Yes folks, this past week the Raspberry Pi has been rolling off production lines and into expectant sweaty paws around the country. I was fortunate to receive mine a couple of days ago, and today has been my first opportunity to try it out for size.
First impressions: it's small. Really small. I've never before owned a computer which I risk misplacing beneath my TODO list.
Next up, it boots (unlike my main rig, which has its own troubles at present). No problems there, it took a mere minute before I was sitting in front of an LXDE desktop under Debian.
Third, it's nippier than I expected. For a CPU which is said to compare to a 300MHz PII, this handles the rigours of a modern linux desktop quite nicely. Opening the PCManFM file manager takes but a second. Opening the Midori web browser takes a few more. Browsing to a simple webpage spikes the CPU only momentarily.
It's not all good news; a complex webpage maxes the ARM chip for some seconds. The GUI isn't awfully responsive in general. And, one all is said and done, 186MB of accessible RAM is rather limited. This is no cheetah, and struggles even with this basic LXDE desktop environment. However, it is just sufficient to run it bearably - and that's the point.
For those of you firing up your Pis over the coming days and weeks, here's a very brief "getting started" guide - although all the information you need, and much more, is available on the excellent Raspberry Pi wiki (and do take note of the encouragement for contributions).
- a SD card, 2GB or more. Preferably a more expensive card with better read/write performance. In general terms, they're divided into classes, with class 10 being the fastest. Check to see if it's supported before buying.
- a means of connecting it to another computer (such as a USB SD card adapter, which you can pick up very cheaply - around 2 GBP). I used an Integral SDHC USB2 SD card adapter.
- another computer
- a power adapter (make sure it's 5V, and around 1A). Many phone chargers fit the bill perfectly. I had a spare HTC charger lying around that works just fine.
- a USB keyboard. If you plan to use the GUI, a USB mouse too. Getting a combination wireless USB keyboard and mouse is a good idea, since then you only need to use the one wireless dongle.
- a means of connecting it to your display. This will probably be either a HDMI cable, or a HDMI -> DVI-D adapter cable. Alternatively, you can use an RCA cable, or work out an alternate solution, such as with a HDMI -> DP adapter.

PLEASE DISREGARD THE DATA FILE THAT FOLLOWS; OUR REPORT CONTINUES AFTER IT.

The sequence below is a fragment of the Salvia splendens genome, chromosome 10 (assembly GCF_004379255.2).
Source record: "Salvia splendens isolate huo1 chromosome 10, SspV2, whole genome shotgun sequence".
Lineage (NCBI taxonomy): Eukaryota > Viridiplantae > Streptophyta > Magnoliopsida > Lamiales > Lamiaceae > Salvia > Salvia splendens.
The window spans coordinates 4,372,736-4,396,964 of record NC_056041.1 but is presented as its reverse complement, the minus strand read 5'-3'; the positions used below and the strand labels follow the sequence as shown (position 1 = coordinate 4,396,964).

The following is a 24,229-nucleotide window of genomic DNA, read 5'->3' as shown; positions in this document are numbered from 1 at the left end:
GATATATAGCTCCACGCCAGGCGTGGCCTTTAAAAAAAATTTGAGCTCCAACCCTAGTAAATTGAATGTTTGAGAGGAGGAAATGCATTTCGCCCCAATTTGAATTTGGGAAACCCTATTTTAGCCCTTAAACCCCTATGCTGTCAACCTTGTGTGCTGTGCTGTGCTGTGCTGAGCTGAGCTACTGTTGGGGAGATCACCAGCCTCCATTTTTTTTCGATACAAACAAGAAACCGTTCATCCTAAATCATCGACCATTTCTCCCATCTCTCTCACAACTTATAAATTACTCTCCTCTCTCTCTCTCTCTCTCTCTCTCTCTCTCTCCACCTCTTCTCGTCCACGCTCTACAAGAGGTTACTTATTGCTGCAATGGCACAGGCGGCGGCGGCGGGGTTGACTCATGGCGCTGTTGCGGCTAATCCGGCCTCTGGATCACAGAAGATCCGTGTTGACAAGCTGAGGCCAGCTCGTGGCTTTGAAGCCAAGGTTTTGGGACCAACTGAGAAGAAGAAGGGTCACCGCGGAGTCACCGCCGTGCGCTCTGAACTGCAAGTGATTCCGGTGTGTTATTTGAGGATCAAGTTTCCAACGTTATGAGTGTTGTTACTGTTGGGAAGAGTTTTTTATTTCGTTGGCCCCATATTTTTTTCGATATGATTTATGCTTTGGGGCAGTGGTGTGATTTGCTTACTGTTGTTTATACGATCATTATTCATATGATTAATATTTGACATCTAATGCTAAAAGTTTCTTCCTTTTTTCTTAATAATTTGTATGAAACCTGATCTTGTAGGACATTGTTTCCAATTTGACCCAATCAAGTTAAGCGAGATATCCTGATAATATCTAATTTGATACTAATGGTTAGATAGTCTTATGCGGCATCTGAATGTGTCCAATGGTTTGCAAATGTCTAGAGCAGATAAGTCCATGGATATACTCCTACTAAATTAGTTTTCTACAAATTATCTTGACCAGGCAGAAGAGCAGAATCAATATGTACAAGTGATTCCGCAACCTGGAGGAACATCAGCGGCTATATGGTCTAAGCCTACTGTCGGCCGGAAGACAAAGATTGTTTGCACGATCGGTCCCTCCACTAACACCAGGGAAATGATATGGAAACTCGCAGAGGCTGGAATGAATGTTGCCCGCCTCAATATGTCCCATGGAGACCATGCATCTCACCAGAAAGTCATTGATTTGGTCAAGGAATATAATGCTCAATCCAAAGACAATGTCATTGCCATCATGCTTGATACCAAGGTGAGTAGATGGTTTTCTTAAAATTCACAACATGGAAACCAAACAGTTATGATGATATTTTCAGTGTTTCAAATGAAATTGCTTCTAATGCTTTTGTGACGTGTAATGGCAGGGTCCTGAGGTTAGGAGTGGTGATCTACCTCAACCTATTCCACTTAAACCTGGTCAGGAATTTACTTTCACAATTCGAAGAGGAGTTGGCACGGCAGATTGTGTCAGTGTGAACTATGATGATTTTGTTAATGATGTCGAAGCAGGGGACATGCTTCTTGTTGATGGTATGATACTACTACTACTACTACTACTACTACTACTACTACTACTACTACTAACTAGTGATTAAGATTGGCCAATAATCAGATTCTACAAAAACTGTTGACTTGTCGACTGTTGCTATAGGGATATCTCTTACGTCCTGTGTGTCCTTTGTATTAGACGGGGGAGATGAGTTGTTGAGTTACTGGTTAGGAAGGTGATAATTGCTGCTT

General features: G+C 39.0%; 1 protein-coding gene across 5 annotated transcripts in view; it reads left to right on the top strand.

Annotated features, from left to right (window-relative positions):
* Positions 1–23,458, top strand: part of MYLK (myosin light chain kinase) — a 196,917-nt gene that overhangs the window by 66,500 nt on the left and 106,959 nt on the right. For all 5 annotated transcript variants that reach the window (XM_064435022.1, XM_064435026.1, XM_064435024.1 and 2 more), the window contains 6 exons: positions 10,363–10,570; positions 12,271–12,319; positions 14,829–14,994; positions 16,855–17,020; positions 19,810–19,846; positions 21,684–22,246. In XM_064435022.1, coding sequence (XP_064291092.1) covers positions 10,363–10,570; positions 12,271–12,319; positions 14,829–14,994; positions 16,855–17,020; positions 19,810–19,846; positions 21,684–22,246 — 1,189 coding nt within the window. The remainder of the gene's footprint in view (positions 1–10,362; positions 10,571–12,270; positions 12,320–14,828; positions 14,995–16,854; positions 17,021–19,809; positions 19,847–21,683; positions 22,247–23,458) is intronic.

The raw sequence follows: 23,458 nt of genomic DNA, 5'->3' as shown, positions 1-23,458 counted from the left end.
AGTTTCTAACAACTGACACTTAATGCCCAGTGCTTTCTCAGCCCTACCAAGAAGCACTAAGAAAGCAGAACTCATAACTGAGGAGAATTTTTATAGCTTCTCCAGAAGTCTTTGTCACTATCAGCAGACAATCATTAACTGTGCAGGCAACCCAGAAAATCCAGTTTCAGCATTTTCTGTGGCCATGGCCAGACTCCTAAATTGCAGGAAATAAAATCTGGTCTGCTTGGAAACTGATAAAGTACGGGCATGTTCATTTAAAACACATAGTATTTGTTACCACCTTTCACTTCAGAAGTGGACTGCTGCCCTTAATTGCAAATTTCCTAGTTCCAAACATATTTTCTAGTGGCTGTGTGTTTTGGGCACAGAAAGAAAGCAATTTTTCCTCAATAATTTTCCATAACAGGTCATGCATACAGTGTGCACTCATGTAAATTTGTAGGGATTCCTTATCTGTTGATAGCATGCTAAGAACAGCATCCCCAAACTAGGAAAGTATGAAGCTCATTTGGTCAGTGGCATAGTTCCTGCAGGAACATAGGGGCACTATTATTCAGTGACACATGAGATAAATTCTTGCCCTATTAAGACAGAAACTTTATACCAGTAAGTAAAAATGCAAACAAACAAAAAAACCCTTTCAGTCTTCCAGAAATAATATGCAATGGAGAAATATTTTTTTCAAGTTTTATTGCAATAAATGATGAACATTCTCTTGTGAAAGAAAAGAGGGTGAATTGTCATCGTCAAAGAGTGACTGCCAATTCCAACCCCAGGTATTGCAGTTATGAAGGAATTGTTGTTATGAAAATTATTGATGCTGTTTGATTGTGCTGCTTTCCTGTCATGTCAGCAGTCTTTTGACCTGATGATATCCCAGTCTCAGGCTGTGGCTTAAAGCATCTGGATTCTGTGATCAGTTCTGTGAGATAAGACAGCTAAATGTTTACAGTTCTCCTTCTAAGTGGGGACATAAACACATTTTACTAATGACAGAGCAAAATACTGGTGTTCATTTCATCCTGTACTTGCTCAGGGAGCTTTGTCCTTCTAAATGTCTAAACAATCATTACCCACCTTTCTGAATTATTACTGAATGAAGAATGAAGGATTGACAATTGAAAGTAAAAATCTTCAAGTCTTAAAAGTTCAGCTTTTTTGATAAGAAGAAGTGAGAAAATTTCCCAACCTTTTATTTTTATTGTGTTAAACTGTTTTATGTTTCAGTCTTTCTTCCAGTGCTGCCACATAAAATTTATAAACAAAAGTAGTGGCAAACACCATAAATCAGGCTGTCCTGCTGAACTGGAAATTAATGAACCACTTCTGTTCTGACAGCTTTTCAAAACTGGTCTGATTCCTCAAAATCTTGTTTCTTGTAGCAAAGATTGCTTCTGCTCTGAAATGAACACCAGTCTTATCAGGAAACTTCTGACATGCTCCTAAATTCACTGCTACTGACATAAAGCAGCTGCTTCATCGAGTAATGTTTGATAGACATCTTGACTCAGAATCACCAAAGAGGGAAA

Then there are the optional components, depending on how you plan to use it. An ethernet cable; a wireless USB dongle (again, check for compatibility on the wiki), a 3.5" audio cable, a USB flash drive for more storage, a powered USB hub to increase the number of USB ports or in case some devices need more power, etc. For the record, a powered USB hub strikes me as a good idea in this case.
To get up and running, you first download one of the Linux distro images (I also recommend starting with Debian). The following instructions assume you're working on Linux:
$ wget http://downloads.raspberrypi.org/images/debian/6/debian6-19-04-2012/debian6-19-04-2012.zip
$ sha1sum debian6-19-04-2012.zip | grep 1852df83a11ee7083ca0e5f3fb41f93ecc59b1c8 && echo "Success" || echo "File is corrupted. You need to download it again"
$ unzip debian6-19-04-2012.zip
$ cd debian6-19-04-2012
Now connect your SD card and verify that it's visible to the computer. There are detailed instructions for this on the wiki. You can use df, mount, lsusb, or a plethora of other methods to find out what the mountpoint of the device is. Once you know this, unmount the device (if it auto-mounted) and copy across the image file:
# dd if=debian6-19-04-2012.img of=/dev/pathToTheDevice bs=1M
Note that if you're performing this step under FreeBSD, replace the sha1sum command with sha1, and use # camcontrol devlist to find out the mountpoint of the SD card.
This gives you your bootable SD card. All that remains is to insert it into the Pi, connect your display cable, your keyboard & mouse, and network if you desire, and finally connect your power adapter cable. Your Pi will start booting automatically.
For those interested, the package you'll receive is rather basic compared to what you might get with a typical off-the-shelf computer. It consists of a small cardboard box with some labels plastered over it, inside of which is an anti-static bag containing the Pi itself.
It may not be much. But, quite frankly, what more does one need?